Chiropractic Claims Rack Up $178 Million: OIG

Medicare inappropriately paid $178 million for chiropractic claims in 2006, according to a U.S. Department of Health and Human Services (HHS) Office of Inspector General (OIG) report.

Miscoded (generally upcoded) claims accounted for $11 million in improper payments and $46 million was inappropriately paid for undocumented claims, but maintenance therapy was the biggest offender, totaling $157 million in improper payments.

“Efforts to stop payments for maintenance therapy have been largely ineffective,” the OIG states in the May 2009 report.

The use of the AT modifier to indicate active/corrective treatment, provider education, frequency-based control edits (caps), and focused medical reviews are not working, agreed carrier staff, program safeguard contractors (PSC) staff, and medical reviewers for the study.

Medicare covers active/corrective manual manipulations of the spine to correct subluxations. The Medicare Benefit Policy Manual, Pub. 100-02, chapter 15, section 240.1.2, defines subluxation as “a motion segment, in which alignment, movement integrity, and/or physiological function of the spine are altered although contact between joint surfaces remains intact.” A chiropractic service, according to section 240.1.3 of the internet-only manual, “must have a direct therapeutic relationship to the patient’s condition and provide reasonable expectation of recovery or improvement of function.”

When further improvement cannot reasonably be expected from continuing care and the services become supportive rather than corrective, the services are considered maintenance therapy. The Manual defines maintenance therapy as “a treatment plan that seeks to prevent disease, promote health, and prolong and enhance the quality of life; or therapy that is performed to maintain or prevent deterioration of a chronic condition.”

Maintenance therapy is not considered a medically necessary chiropractic service and is not payable under Medicare. The OIG, however, identified 73,936 claims amounting to $2.4 million that were paid without the AT modifier.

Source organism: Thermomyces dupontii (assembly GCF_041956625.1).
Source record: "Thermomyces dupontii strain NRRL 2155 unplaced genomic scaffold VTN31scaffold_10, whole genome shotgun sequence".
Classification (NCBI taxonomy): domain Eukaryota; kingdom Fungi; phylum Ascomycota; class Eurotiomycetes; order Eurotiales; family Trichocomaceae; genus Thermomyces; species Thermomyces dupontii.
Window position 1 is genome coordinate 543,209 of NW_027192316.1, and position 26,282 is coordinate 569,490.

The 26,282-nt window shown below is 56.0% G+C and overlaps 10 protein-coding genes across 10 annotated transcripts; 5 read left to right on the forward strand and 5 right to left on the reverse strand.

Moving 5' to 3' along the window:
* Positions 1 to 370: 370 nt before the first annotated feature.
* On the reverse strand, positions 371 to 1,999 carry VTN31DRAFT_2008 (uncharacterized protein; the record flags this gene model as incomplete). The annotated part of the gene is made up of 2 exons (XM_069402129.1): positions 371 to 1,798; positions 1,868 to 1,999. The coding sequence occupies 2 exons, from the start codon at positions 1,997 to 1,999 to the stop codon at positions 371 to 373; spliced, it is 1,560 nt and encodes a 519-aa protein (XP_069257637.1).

Medicare Claims Requirements

Chiropractors are limited to billing three CPT® codes under Medicare:

  • 98940 Chiropractic manipulative treatment; spinal, one to two regions
  • 98941 … three to four regions
  • 98942 … five regions

The acute treatment (AT) modifier should be used to identify chiropractic services that are active/corrective treatment of an acute or chronic subluxation.

Specific documentation is also required. The seven general documentation requirements for initial visits are:

  1. Subluxation(s) demonstrated by X-ray or physical examination (exam must demonstrate at least two of the following four criteria: pain/tenderness, asymmetry/misalignment, abnormal range of motion, and tissue/tone changes);
  2. Diagnosis of subluxation(s);
  3. Patient history;
  4. Description of present illness;
  5. Treatment plan;
  6. Physical examination, and;
  7. Date of initial treatment.

The three general documentation requirements for subsequent visits are:

  1. Patient history;
  2. Physical exam, and;
  3. Documentation of treatment provided at each visit.

OIG Recommendations

In addition to recovering the $178 million in improper payments, the OIG recommended the Centers for Medicare & Medicaid Services (CMS) implement and enforce policies to prevent future payments for maintenance therapy, such as a new modifier for chiropractic claims to indicate the start of a new treatment episode and/or a cap on allowed chiropractic claims; consider expanding the CERT review from a single sampled claim to a treatment episode; and require carriers to withhold payment on reviewed claims when required documentation is absent or perform prepayment review of claims.

CMS agreed with the recommendations to review treatment episodes and recoup inappropriate payments but made no other commitments, stating only that the objective data required to impose a national cap on the number of chiropractice services does not currently exist.

Read the full report for complete study details. The full text of CMS’ comments can be found in Appendix D of the report.


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